The people have the power. All we have to do is awaken the power in the peopleJohn Lennon
Ready or not, redistricting is happening this year upon the delayed arrival of the 2020 Census data. Texas officials anticipate a September date, which could push back the 2022 elections into the summer.
I recently read Steve Bickerstaff’s Gerrymandering Texas (2020) for Beto O’Rourke’s class about “Texas Democracy and the Fight for Representation” at the LBJ School of Public Affairs at the University of Texas at Austin. Combined with our discussion with Sam Wang of Princeton’s Election Consortium, the text left me with but one conclusion gesturing Patti Smith’s famed wisdom: the people have the power.
Sam Wang blew my mind when he told us how many congressional seats could flip if districts are drawn without partisan gerrymandering in place. The Center for American Progress found that unfairly drawn districts allowed an average of 59 candidates to ascend to Congress who wouldn’t have won without gerrymandered district lines during 2012, 2014, and 2016 elections. So as it turns out, our representation doesn’t even represent us.
In 2021, technology is better than ever at calculating district boundaries for a specific political outcome, leaving ripe the redistricting practice known as gerrymandering for Texas leadership looking to maintain their single-party rule over the state. Gerrymandering typically either results in partisan advantage or incumbent protection, or both. As a result, gerrymandering dilutes the power of a community’s voice for political self-interest. While some jurisdictions nationally prohibit voter history in redistricting practices, Texas has both the desire and the means to match election data from each election precinct to a corresponding Voting Tabulation District (VTD). This information allows officials to group or split voters based on how they previously voted.
The history of redistricting practices in Texas
Redistricting in Texas arguably has a more contentious history than any other state due to its sheer size and unique demographics. Drawing Texas’ political maps are supposed to be the responsibility of the legislature. Still, it often gets kicked to the Legislative Redistricting Board (LRB), which consists of Lieutenant Governor Dan Patrick, Attorney General Ken Paxton, Comptroller of Public Accounts Glenn Hegar, Commissioner of the General Land Office George P. Bush, and Speaker of the House Dade Phelan – all Republicans, but more importantly, all from one party. On top of that, it is not just common but perhaps the norm that Texas political maps wind up in state and federal courts. In his book, Bickerstaff explains that district boundaries for state and congressional races have been drawn or adopted by a federal court since the 1970s. The Texas Supreme Court has held that state district courts have jurisdiction over the constitutionality of redistricting plans. The US Supreme Court, content to stay out of the politics of redistricting, had determined back in 1993 that federal courts defer to state courts.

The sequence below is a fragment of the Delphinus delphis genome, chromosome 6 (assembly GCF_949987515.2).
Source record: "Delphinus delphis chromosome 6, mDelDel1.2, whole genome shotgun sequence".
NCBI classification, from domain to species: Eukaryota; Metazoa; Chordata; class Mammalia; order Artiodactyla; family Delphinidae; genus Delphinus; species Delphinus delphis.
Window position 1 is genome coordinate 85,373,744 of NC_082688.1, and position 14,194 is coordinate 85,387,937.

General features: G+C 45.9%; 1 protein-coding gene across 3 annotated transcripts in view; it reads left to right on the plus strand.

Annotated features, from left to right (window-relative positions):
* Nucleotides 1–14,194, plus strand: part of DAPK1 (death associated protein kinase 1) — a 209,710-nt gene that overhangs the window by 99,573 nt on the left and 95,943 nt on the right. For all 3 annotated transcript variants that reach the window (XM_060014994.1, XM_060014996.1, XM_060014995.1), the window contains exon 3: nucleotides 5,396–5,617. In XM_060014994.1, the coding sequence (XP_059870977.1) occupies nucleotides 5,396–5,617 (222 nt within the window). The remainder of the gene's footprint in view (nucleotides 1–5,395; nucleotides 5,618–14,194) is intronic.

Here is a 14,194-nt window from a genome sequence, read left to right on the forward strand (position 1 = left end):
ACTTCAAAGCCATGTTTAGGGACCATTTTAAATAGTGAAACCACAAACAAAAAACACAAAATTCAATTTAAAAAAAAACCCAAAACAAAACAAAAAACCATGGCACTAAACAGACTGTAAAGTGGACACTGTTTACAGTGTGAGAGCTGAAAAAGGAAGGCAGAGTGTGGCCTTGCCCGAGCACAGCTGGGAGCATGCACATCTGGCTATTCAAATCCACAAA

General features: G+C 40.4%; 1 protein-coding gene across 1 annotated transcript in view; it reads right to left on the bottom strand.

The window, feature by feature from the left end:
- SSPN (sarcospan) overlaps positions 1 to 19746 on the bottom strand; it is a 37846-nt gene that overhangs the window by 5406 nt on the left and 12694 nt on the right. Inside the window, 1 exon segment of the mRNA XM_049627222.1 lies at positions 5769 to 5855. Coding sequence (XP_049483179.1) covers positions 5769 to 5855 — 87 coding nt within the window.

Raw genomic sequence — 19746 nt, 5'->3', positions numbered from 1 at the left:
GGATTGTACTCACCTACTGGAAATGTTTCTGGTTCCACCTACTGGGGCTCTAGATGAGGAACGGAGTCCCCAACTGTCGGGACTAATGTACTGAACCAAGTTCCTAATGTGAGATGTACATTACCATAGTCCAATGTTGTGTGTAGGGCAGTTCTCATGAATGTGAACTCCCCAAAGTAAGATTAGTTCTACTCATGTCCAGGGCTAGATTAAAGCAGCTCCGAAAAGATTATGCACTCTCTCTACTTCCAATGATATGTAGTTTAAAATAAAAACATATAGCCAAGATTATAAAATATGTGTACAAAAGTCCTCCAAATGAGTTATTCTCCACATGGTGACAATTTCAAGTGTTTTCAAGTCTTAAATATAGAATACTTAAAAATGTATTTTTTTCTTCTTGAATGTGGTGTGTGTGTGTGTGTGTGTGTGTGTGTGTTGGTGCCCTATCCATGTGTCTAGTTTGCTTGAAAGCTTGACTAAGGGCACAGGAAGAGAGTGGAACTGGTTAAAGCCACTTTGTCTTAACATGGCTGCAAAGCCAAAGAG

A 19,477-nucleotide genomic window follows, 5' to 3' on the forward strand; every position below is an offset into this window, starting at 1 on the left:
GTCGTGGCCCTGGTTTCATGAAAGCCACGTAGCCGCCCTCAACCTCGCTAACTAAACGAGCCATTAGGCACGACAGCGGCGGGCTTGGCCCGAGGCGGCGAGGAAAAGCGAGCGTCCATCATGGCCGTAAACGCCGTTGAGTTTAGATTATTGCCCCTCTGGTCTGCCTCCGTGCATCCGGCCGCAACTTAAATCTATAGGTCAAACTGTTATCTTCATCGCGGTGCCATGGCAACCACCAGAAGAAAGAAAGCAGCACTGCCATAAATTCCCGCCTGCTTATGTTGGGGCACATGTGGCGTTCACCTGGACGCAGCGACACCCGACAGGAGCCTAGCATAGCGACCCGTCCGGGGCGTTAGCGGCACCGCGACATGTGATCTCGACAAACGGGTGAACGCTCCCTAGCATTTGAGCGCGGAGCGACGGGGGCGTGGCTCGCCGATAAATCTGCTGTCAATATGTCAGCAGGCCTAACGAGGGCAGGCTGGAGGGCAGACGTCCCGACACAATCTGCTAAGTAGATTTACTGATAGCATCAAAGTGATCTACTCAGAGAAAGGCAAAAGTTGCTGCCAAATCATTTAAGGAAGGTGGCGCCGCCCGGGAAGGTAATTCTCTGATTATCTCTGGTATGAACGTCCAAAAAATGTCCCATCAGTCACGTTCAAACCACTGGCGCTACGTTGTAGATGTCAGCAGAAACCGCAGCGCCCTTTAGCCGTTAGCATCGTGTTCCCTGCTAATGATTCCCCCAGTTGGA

In other words, if it’s not the Republican legislature redrawing Texas state and congressional districts, it’s the Republican-controlled LRB. If a plaintiff sues over the plans, it heads to a conservative state court. I point out the political party not to be critical of Republicans, but to be critical of the hyper-partisan nature of the redistricting process, which is fundamental to American democracy and for the fair representation of the people.
Where the people come in
There is no constitutional provision that requires single-member congressional districts – rather, that is in federal statute. However, we as a nation seem to agree on the need for congressional and state districts to be drawn to best represent the people in their geography. History tells us that as long as politicians draw their districts, the product will be for their self-interest. Bickerstaff describes congressional redistricting as a litmus test of Republican and Democratic loyalty and duty: it has been a tradition for Texas to draw the boundaries in favor of confident incumbent lawmakers. It is long past time to take politicians out of the redistricting equation, maybe even completely.
As it stands, The Texas Constitution requires the State to divide state House and Senatorial districts. However, this fact can change with policy, public momentum, and political will. Many states and municipalities have already implemented independent redistricting commissions that are designed to be free from the grasp of political interests.
In fact, Austin’s people took back their power by voting to create a body of fourteen qualified non-elected citizens to draw city council district lines known as the Independent Citizens’ Redistricting Commission through a petition and referendum in 2013. Any Austin resident can apply to join Austin’s ICRC as long as they have no ties to the City, and anyone can offer their map proposals through public hearings, creating one of the most participatory and transparent redistricting measures in the nation. Now, citizens of other cities such as Fort Worth want to implement the same procedure in their jurisdictions. I am honored to chair the Austin ICRC in its second term. Grassroots activism has allowed the will of the people to shine through the so-called democratic process.
It seems to be so much harder to save democracy than to destroy it. Too many of our nation’s leaders are not leading in the democratic way they purport to be. The health of our democracy rests on the backs of everyday people, too many of whom are overworked and underpaid but care enough about American democracy to do whatever it takes to save it.